For about a month, my mailbox has been stuffed (like me at Thanksgiving) with flyers and mailers. In fact, one really ridiculous one arrived in regard to a local race; a guy who runs a pizza shop is running for office; as a college student, he was arrested selling bogus football shirts (not properly licensed).

This particular mailer had his mug shot, saying something like, “do you want a criminal in public office?” Weak. Save the drama for Days of Our Lives. (Is that still on? Amazing. I bet if I watched one now I could pretty easily pick up right where I left off 20 years ago.)

Moving on … like sands in the hourglass, mud will be thrown during an election: Name calling has been rampant … the FBI (apparently) can get great seats for “Hamilton” … debates compared to WWF.

This season has it all.

The question is: what are we not seeing?

What is going on in cyberspace? In the devious underground bunkers of Kuybyshev (Russia) Wuhan (China) or Santa Claus (Indiana) — yes, it’s a real city — cybercriminals, my friends, are domestic as well as abroad.

Yes, Virginia. There is a Santa Claus … Indiana.

So, what are they planning?

The President of the United States said just this week: “There will be, hopefully, no meddling, no tampering, no nothing.”

Just as last month, a Russian was charged with attempting to mettle in the election. So, the idea of no meddling is off the table, but hopefully, the impact will be minimal.

We can’t stop them all. But we can put up a heck of a fight.

The Feds (with $380 million at last count) and states have spent a lot of time and energy working on protecting the voting process.

However, there is no silver bullet that can stop everything. Just as we put in place countermeasures, hackers develop new ways of infiltration and intrusion.

Back to the mudslinging.

Have we reached a point where “None of the Above” is a viable box to check (as Montgomery Brewster boldly stated in 1985)? Perhaps not yet, but name calling is tacky and mudslinging not required.

BREWSTER’S MILLIONS, Richard Pryor (center), 1985

Let’s remember what we learned in kindergarten, everyone. The same applies to us all: President, Mayor, Senator, undercover FBI agents (not really, they pretty much do what they want), etc.

Have we reached a point where we are good to go with cybercrime? Nope.

Unfortunately, we don’t see the score until well after the game is over. However, kudos to all involved in the process — as massive enhancements have been made to protect the voting process and our way of life in this great nation.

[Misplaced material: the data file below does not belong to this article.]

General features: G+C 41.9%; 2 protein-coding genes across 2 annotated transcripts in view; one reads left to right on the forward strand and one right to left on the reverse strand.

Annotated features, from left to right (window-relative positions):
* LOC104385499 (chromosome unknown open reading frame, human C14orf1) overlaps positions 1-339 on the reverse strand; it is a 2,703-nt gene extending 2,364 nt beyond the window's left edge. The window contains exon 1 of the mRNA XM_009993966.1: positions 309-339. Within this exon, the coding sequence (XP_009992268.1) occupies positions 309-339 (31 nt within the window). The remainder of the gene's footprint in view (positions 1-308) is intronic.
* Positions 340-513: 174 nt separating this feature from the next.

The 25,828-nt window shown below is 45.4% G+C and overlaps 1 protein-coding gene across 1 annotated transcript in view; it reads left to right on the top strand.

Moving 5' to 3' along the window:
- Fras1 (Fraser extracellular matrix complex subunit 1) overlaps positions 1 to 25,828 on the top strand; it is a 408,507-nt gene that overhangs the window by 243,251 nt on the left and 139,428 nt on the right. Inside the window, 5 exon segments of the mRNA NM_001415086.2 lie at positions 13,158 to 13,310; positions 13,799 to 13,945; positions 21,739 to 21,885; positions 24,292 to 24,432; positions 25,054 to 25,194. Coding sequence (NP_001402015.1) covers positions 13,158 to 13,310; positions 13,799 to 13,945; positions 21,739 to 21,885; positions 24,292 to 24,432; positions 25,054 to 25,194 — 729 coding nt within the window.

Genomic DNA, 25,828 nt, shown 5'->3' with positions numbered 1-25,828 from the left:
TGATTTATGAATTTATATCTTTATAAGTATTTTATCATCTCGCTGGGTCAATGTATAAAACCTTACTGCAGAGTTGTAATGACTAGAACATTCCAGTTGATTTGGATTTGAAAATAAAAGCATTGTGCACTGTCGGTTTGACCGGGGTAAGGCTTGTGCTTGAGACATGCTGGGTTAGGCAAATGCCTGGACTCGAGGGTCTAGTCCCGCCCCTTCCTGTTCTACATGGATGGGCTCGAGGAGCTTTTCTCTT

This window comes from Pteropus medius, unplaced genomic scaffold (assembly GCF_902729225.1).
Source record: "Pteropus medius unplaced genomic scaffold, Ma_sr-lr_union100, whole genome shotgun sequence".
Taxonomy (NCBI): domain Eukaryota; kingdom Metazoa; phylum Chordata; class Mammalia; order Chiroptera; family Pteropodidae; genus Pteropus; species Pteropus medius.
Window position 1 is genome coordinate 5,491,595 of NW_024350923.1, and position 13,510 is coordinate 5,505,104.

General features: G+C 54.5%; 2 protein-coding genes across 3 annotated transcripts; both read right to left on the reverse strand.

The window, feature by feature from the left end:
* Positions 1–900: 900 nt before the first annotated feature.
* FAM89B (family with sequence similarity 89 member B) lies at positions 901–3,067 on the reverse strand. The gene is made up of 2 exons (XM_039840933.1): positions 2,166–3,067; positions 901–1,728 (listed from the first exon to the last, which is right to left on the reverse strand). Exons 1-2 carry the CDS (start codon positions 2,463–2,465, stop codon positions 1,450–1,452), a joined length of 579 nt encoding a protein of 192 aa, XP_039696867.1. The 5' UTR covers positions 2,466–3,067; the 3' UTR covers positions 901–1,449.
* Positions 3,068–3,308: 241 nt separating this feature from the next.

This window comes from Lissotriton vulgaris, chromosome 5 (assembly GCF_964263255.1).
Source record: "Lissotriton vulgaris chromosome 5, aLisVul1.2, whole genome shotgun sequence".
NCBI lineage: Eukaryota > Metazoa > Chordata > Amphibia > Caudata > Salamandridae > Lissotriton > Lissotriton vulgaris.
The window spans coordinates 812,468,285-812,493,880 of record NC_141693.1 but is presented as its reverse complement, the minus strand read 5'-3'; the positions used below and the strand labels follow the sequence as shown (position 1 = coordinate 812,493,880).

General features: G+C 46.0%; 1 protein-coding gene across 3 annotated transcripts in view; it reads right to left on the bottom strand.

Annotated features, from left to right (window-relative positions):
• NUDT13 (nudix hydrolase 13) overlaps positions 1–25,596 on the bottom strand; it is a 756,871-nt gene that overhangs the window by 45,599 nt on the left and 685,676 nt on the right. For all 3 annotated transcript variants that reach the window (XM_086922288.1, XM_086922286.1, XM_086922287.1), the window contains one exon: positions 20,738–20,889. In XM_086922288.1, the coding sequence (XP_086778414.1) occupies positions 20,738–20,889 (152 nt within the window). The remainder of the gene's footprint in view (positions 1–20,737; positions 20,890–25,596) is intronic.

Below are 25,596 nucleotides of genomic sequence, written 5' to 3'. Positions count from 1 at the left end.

From the United States Cyber Command, to your local Supervisors of Elections, things have tightened up like never before.

Nevertheless, as stated earlier, we can’t stop all of it.

In fact, there is info on millions of U.S. voters allegedly available on the dark web right now.

If you missed it, read that last line again: This is a BIG deal.

That alone may keep some voters home, particularly in North Florida, a region still severely damaged from Hurricane Michael. You do not have to be a rocket scientist to predict that will have an effect on voter turnout.

Would you leave to vote if there were looters prowling around your land? Scam artists on every corner? Running life on a generator?

Most experts agree we are much more prepared than just two years ago … minus this guy who says we are doomed, with some live tests to prove it. But there is always someone saying we are doomed. Am I wrong?

Yin and Yang.

Regardless, results are coming, and new people will be in charge on both sides of the fence. So, get out and vote and bring it Tuesday.

My bet is if we see a significant issue with cybercrime, it will be something brand-new, and hopefully easier to understand than the latest Kanye West rant?

Happy voting.


Blake Dowling is CEO of Aegis Business Technologies. He can be reached at Dowlingb@aegisbizteh.com.

For local officials, there is no offseason

Sports coaches are fond of saying, “championships are won in the offseason.” It pays homage to the hard work and dedication that goes into preparing for the season ahead. It also means that for winning teams, there really is no offseason.

The same is true for Florida’s mayors, council members, commissioners and local elected officials. Year-round, we’re working to deliver results — collecting trash, keeping the power on, filling potholes, and developing innovative solutions to local economic, environmental and public health challenges.